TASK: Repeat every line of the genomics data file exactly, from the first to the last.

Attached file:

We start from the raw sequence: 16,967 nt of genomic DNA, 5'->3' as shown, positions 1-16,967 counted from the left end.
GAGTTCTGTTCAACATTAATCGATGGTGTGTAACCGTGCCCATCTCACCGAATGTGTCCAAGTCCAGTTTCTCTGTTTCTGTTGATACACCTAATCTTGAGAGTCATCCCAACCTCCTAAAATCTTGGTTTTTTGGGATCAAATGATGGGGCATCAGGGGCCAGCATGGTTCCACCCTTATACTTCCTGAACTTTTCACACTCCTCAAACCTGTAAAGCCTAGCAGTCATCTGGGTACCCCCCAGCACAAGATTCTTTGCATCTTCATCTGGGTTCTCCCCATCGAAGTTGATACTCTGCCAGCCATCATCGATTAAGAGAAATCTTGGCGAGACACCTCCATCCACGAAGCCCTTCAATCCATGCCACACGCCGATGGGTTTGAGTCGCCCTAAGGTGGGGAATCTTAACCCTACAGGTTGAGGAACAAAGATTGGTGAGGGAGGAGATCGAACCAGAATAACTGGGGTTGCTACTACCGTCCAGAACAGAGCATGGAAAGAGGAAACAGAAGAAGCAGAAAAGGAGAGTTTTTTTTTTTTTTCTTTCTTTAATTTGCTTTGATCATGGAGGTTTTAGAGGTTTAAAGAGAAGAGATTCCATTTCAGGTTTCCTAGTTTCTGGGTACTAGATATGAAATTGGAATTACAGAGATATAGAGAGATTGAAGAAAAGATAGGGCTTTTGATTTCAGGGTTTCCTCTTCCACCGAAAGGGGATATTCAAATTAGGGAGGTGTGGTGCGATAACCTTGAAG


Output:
We start from the raw sequence: 16,967 nt of genomic DNA, 5'->3' as shown, positions 1-16,967 counted from the left end.
GAGTTCTGTTCAACATTAATCGATGGTGTGTAACCGTGCCCATCTCACCGAATGTGTCCAAGTCCAGTTTCTCTGTTTCTGTTGATACACCTAATCTTGAGAGTCATCCCAACCTCCTAAAATCTTGGTTTTTTGGGATCAAATGATGGGGCATCAGGGGCCAGCATGGTTCCACCCTTATACTTCCTGAACTTTTCACACTCCTCAAACCTGTAAAGCCTAGCAGTCATCTGGGTACCCCCCAGCACAAGATTCTTTGCATCTTCATCTGGGTTCTCCCCATCGAAGTTGATACTCTGCCAGCCATCATCGATTAAGAGAAATCTTGGCGAGACACCTCCATCCACGAAGCCCTTCAATCCATGCCACACGCCGATGGGTTTGAGTCGCCCTAAGGTGGGGAATCTTAACCCTACAGGTTGAGGAACAAAGATTGGTGAGGGAGGAGATCGAACCAGAATAACTGGGGTTGCTACTACCGTCCAGAACAGAGCATGGAAAGAGGAAACAGAAGAAGCAGAAAAGGAGAGTTTTTTTTTTTTTTCTTTCTTTAATTTGCTTTGATCATGGAGGTTTTAGAGGTTTAAAGAGAAGAGATTCCATTTCAGGTTTCCTAGTTTCTGGGTACTAGATATGAAATTGGAATTACAGAGATATAGAGAGATTGAAGAAAAGATAGGGCTTTTGATTTCAGGGTTTCCTCTTCCACCGAAAGGGGATATTCAAATTAGGGAGGTGTGGTGCGATAACCTTGAAG